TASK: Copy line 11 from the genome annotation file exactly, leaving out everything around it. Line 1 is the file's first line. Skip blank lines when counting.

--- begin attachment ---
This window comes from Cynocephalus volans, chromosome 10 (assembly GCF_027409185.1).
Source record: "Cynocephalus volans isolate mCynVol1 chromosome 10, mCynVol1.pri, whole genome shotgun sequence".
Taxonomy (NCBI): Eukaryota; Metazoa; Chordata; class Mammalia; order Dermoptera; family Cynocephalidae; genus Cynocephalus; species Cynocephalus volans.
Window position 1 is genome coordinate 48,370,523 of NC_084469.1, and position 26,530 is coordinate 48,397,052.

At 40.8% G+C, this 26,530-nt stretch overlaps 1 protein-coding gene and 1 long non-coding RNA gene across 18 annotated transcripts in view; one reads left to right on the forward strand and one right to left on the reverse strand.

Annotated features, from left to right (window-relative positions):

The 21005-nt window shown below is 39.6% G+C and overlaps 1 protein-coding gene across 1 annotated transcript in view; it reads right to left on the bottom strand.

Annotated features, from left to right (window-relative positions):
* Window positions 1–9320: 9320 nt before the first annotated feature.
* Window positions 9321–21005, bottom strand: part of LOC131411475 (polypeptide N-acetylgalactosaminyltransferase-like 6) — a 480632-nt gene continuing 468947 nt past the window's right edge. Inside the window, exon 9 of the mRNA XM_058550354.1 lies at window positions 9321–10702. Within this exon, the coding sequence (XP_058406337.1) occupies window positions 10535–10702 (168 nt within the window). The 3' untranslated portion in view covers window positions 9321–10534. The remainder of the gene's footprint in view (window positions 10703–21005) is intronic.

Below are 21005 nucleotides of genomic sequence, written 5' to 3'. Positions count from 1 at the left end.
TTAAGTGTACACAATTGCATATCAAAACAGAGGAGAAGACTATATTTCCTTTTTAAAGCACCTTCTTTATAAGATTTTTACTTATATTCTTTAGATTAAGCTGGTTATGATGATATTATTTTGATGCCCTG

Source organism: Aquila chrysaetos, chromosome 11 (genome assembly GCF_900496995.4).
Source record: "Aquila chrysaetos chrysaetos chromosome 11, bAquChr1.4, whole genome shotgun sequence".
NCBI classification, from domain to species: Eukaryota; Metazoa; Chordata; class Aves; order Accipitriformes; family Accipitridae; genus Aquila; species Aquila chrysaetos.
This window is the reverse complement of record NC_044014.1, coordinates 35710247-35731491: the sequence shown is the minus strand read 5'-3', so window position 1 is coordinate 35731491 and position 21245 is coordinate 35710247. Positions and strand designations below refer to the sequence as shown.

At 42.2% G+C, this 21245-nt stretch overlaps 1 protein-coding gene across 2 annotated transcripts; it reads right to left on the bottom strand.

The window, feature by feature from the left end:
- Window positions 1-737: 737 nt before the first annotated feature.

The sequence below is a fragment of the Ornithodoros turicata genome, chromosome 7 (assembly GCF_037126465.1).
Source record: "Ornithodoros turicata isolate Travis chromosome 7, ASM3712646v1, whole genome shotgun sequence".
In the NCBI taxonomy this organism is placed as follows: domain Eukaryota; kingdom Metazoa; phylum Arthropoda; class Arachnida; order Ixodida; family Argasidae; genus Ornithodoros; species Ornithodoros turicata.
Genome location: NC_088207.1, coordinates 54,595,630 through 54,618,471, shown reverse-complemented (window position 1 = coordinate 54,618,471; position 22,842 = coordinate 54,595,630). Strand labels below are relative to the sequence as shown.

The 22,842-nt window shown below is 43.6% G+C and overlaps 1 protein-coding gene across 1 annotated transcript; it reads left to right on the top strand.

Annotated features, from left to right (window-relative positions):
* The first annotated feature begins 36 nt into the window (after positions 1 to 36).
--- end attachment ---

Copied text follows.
Below are 21005 nucleotides of genomic sequence, written 5' to 3'. Positions count from 1 at the left end.